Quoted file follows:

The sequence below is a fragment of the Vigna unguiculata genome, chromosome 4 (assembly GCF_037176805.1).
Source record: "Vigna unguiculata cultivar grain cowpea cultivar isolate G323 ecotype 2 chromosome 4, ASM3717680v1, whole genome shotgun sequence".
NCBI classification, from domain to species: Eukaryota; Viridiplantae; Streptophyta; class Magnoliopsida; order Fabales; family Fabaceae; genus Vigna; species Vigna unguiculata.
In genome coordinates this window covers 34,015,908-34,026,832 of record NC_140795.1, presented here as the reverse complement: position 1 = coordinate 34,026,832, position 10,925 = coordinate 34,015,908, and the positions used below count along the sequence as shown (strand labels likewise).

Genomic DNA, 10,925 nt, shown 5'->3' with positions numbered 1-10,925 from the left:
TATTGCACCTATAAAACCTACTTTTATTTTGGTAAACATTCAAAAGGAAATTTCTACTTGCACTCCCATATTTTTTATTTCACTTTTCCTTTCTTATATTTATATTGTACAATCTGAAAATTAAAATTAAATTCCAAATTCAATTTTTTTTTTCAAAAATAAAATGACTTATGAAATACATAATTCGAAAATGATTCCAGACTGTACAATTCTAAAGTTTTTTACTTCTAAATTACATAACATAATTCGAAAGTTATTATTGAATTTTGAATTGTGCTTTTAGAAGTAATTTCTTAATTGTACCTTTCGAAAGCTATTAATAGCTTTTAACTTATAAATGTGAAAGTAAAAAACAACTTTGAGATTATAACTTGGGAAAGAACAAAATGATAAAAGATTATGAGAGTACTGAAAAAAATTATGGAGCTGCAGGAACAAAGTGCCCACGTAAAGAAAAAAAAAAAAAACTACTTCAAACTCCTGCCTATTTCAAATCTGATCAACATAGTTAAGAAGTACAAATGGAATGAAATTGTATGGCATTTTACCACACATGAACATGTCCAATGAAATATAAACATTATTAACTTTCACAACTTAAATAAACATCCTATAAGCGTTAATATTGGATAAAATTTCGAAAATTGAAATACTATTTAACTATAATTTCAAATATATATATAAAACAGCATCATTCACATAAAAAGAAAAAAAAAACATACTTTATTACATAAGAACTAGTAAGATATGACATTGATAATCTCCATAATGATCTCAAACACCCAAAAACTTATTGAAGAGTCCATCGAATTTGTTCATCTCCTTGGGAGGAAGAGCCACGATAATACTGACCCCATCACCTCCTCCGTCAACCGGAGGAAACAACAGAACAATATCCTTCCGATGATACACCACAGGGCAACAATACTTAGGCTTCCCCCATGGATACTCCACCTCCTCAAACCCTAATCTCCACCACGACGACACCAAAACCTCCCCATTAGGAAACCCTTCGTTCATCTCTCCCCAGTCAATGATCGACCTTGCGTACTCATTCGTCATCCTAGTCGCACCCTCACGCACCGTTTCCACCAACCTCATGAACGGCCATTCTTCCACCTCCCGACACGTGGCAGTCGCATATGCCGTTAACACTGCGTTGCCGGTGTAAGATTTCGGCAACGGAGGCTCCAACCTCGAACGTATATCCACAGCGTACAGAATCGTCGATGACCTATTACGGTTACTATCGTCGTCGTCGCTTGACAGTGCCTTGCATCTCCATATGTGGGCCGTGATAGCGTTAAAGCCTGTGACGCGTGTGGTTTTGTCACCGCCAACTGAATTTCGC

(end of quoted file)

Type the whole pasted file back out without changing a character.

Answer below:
The sequence below is a fragment of the Vigna unguiculata genome, chromosome 4 (assembly GCF_037176805.1).
Source record: "Vigna unguiculata cultivar grain cowpea cultivar isolate G323 ecotype 2 chromosome 4, ASM3717680v1, whole genome shotgun sequence".
NCBI classification, from domain to species: Eukaryota; Viridiplantae; Streptophyta; class Magnoliopsida; order Fabales; family Fabaceae; genus Vigna; species Vigna unguiculata.
In genome coordinates this window covers 34,015,908-34,026,832 of record NC_140795.1, presented here as the reverse complement: position 1 = coordinate 34,026,832, position 10,925 = coordinate 34,015,908, and the positions used below count along the sequence as shown (strand labels likewise).

Genomic DNA, 10,925 nt, shown 5'->3' with positions numbered 1-10,925 from the left:
TATTGCACCTATAAAACCTACTTTTATTTTGGTAAACATTCAAAAGGAAATTTCTACTTGCACTCCCATATTTTTTATTTCACTTTTCCTTTCTTATATTTATATTGTACAATCTGAAAATTAAAATTAAATTCCAAATTCAATTTTTTTTTTCAAAAATAAAATGACTTATGAAATACATAATTCGAAAATGATTCCAGACTGTACAATTCTAAAGTTTTTTACTTCTAAATTACATAACATAATTCGAAAGTTATTATTGAATTTTGAATTGTGCTTTTAGAAGTAATTTCTTAATTGTACCTTTCGAAAGCTATTAATAGCTTTTAACTTATAAATGTGAAAGTAAAAAACAACTTTGAGATTATAACTTGGGAAAGAACAAAATGATAAAAGATTATGAGAGTACTGAAAAAAATTATGGAGCTGCAGGAACAAAGTGCCCACGTAAAGAAAAAAAAAAAAAACTACTTCAAACTCCTGCCTATTTCAAATCTGATCAACATAGTTAAGAAGTACAAATGGAATGAAATTGTATGGCATTTTACCACACATGAACATGTCCAATGAAATATAAACATTATTAACTTTCACAACTTAAATAAACATCCTATAAGCGTTAATATTGGATAAAATTTCGAAAATTGAAATACTATTTAACTATAATTTCAAATATATATATAAAACAGCATCATTCACATAAAAAGAAAAAAAAAACATACTTTATTACATAAGAACTAGTAAGATATGACATTGATAATCTCCATAATGATCTCAAACACCCAAAAACTTATTGAAGAGTCCATCGAATTTGTTCATCTCCTTGGGAGGAAGAGCCACGATAATACTGACCCCATCACCTCCTCCGTCAACCGGAGGAAACAACAGAACAATATCCTTCCGATGATACACCACAGGGCAACAATACTTAGGCTTCCCCCATGGATACTCCACCTCCTCAAACCCTAATCTCCACCACGACGACACCAAAACCTCCCCATTAGGAAACCCTTCGTTCATCTCTCCCCAGTCAATGATCGACCTTGCGTACTCATTCGTCATCCTAGTCGCACCCTCACGCACCGTTTCCACCAACCTCATGAACGGCCATTCTTCCACCTCCCGACACGTGGCAGTCGCATATGCCGTTAACACTGCGTTGCCGGTGTAAGATTTCGGCAACGGAGGCTCCAACCTCGAACGTATATCCACAGCGTACAGAATCGTCGATGACCTATTACGGTTACTATCGTCGTCGTCGCTTGACAGTGCCTTGCATCTCCATATGTGGGCCGTGATAGCGTTAAAGCCTGTGACGCGTGTGGTTTTGTCACCGCCAACTGAATTTCGC